The readers of Hebrews were successful in keeping their faith and commitment to Christ despite rejection and persecution. The conflict, however, took a toll in the long run. They fought a good fight and came out victorious but also weary.

Hebrews tells us that the readers continued to experience difficulties. Verbal and probably other kinds of attacks against their honor continued (Heb. 13:13). Some believers were still in prison (Heb. 13:3)—something that may have drained the church financially and psychologically. They were tired (Heb. 12:12, 13) and could easily “lose heart” (Heb. 12:3, NIV).

It is usual among persons and communities that after the thrill of victory passes, psychological and other kinds of defenses are relaxed, and they become more vulnerable to the counterattack of their enemies. The strength that a person or community mobilizes to face an impending threat is more difficult to summon a second time.

What did the apostle advise the readers to do in view of their situation? What can we learn from Hebrews for our own benefit?

The story of God’s dealings with Elijah after Carmel is fascinating because it shows the tender care and wisdom with which God ministers to those who are under distress and who struggle to regain faith. God did several things for Elijah. First, He cared for his physical needs. He provided food and let him rest. Then, in the cave, He kindly reproved him—“What are you doing here, Elijah?” (1 Kings 19: 9, 13, NKJV)—and helped him gain a deeper understanding of how He works and fulfills His purposes. God was not in the wind, the earthquake, or the fire, but in a still, small voice. Then, God gave Elijah a work to do and reassured him.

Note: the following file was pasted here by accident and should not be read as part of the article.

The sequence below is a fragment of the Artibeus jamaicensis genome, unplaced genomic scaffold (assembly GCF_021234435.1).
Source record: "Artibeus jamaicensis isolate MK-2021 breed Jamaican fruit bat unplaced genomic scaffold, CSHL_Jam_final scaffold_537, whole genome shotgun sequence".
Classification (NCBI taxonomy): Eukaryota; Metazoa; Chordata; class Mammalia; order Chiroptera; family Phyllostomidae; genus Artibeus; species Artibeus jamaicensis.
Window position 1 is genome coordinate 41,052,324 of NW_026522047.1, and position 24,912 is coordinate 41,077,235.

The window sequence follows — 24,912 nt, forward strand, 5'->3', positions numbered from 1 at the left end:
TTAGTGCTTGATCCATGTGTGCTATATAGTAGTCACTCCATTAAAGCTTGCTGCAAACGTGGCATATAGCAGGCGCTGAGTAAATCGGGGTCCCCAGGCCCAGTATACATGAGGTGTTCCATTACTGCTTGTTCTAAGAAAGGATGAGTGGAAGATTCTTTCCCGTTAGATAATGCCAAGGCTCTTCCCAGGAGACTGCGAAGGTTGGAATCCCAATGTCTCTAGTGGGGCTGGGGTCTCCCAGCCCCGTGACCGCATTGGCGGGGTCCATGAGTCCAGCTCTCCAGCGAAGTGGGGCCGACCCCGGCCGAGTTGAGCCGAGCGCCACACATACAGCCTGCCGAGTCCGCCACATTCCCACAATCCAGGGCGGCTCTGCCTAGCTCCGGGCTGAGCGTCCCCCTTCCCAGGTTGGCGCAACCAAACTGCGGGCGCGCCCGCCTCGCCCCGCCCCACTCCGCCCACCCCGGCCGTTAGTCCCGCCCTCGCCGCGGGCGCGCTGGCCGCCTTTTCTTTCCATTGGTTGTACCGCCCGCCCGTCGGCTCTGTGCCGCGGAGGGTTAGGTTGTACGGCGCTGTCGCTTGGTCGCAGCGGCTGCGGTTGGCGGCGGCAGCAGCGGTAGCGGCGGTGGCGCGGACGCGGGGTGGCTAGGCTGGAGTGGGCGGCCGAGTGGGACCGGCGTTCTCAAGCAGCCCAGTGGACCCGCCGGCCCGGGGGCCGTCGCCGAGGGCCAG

Throughout Hebrews we can find several instructions that the apostle gave the readers to help them recover their original strength and faith. One aspect that the author emphasizes is to take care of the physical needs of their fellow believers. He suggests that they should practice hospitality and visit those in prison, which implied providing for their needs. The apostle exhorts the readers to be generous, remembering that God will not abandon them (Heb. 13:1–6). Paul also reproved them and encouraged them. He warned them to not gradually “drift away” (Heb. 2:1, ESV) and to not have “an evil heart of unbelief” (Heb. 3:12), and he encouraged them to grow in their understanding of the faith (Heb. 5:11–6:3). He also remarked about the importance of consistent attendance at church meetings (Heb. 10:25). In summary, he suggested that they press together, encourage one another, and stir up love and good works; but he also lifted up Jesus and His ministry in the heavenly sanctuary in their behalf (Heb. 8:1, 2; 12:1–4).